Gelbvieh (say gelp-fee) originated in Bavaria, in southern Germany in the late 18th and early 19th century. They were first imported into the US in 1971. The classic color is yellow, but some are reddish or black, with light skin pigmentation and short horns. Polled cattle have developed in the United States from the use of naturally hornless foundation females.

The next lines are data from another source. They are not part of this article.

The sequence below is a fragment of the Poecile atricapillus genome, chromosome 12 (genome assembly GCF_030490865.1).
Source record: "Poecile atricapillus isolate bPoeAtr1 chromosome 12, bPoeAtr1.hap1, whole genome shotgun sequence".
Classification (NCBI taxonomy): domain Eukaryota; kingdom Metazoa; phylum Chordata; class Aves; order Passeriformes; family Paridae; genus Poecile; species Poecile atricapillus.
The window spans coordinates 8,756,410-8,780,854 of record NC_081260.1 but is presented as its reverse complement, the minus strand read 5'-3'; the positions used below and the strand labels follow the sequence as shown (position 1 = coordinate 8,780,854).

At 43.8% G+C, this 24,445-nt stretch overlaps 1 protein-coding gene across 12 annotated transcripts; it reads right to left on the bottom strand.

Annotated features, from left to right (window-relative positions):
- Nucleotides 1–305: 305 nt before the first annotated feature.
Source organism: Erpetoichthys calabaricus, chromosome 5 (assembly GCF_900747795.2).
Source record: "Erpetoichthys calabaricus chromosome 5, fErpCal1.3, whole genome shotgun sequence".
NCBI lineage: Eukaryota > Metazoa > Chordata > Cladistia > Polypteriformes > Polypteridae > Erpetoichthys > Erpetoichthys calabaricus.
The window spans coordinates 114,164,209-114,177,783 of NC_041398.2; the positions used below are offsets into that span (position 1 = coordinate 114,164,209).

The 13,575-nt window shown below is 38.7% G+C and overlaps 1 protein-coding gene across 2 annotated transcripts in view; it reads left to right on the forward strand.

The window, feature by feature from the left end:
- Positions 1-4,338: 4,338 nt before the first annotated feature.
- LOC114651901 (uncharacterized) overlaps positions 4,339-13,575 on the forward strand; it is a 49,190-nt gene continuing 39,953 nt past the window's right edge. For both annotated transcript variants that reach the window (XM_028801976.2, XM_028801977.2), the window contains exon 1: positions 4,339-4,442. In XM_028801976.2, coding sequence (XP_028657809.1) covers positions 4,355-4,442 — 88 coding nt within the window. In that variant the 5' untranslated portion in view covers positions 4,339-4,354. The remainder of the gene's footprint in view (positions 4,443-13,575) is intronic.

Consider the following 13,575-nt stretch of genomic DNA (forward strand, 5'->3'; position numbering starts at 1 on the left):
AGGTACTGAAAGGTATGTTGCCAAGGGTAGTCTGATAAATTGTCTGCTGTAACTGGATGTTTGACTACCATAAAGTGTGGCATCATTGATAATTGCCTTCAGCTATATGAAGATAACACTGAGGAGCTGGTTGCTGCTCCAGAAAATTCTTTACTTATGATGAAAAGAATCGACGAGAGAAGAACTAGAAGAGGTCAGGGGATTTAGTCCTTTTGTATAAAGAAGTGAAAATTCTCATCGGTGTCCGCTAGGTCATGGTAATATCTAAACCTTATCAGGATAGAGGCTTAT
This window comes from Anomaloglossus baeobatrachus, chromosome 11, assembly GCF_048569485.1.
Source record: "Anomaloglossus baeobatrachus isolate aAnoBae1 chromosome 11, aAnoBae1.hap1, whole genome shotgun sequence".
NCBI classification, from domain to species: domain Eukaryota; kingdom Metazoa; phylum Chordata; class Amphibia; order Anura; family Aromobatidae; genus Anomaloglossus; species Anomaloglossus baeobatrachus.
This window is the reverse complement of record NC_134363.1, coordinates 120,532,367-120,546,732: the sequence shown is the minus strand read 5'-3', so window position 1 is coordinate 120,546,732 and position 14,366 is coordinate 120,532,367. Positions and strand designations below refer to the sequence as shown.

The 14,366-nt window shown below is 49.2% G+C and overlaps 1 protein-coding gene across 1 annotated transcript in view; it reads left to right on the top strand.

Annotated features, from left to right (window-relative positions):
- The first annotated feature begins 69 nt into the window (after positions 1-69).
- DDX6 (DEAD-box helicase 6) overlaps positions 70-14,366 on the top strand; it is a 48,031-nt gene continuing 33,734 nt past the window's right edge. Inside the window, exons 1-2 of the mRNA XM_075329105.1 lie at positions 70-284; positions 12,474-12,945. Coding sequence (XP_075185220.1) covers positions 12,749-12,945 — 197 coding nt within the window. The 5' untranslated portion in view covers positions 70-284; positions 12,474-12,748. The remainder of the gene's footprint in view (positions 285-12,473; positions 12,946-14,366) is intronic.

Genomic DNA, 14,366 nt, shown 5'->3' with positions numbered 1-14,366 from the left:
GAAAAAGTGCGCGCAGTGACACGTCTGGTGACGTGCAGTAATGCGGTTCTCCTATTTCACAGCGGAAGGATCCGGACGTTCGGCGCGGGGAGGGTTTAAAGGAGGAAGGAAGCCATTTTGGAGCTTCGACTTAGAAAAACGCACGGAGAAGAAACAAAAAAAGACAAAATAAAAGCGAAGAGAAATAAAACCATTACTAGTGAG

Gelbvieh calves are widely recognized for excellence in growth, feedlot efficiency, muscling and marketability, while Gelbvieh females are known for milking ability, fertility and quiet temperament. According to the USDA Meat Animal Research Center's (MARC) Germ Plasm Evaluation. Gelbvieh is the only widely used breed that excels in calving ease, milk yield, retail yield, weaning growth, and yearling growth combined.
Gelbvieh produce more pounds of weaned calf per cow exposed than any other widely used breed. Gelbvieh fit well as the crossbreeding component on British and Brahman-based cows.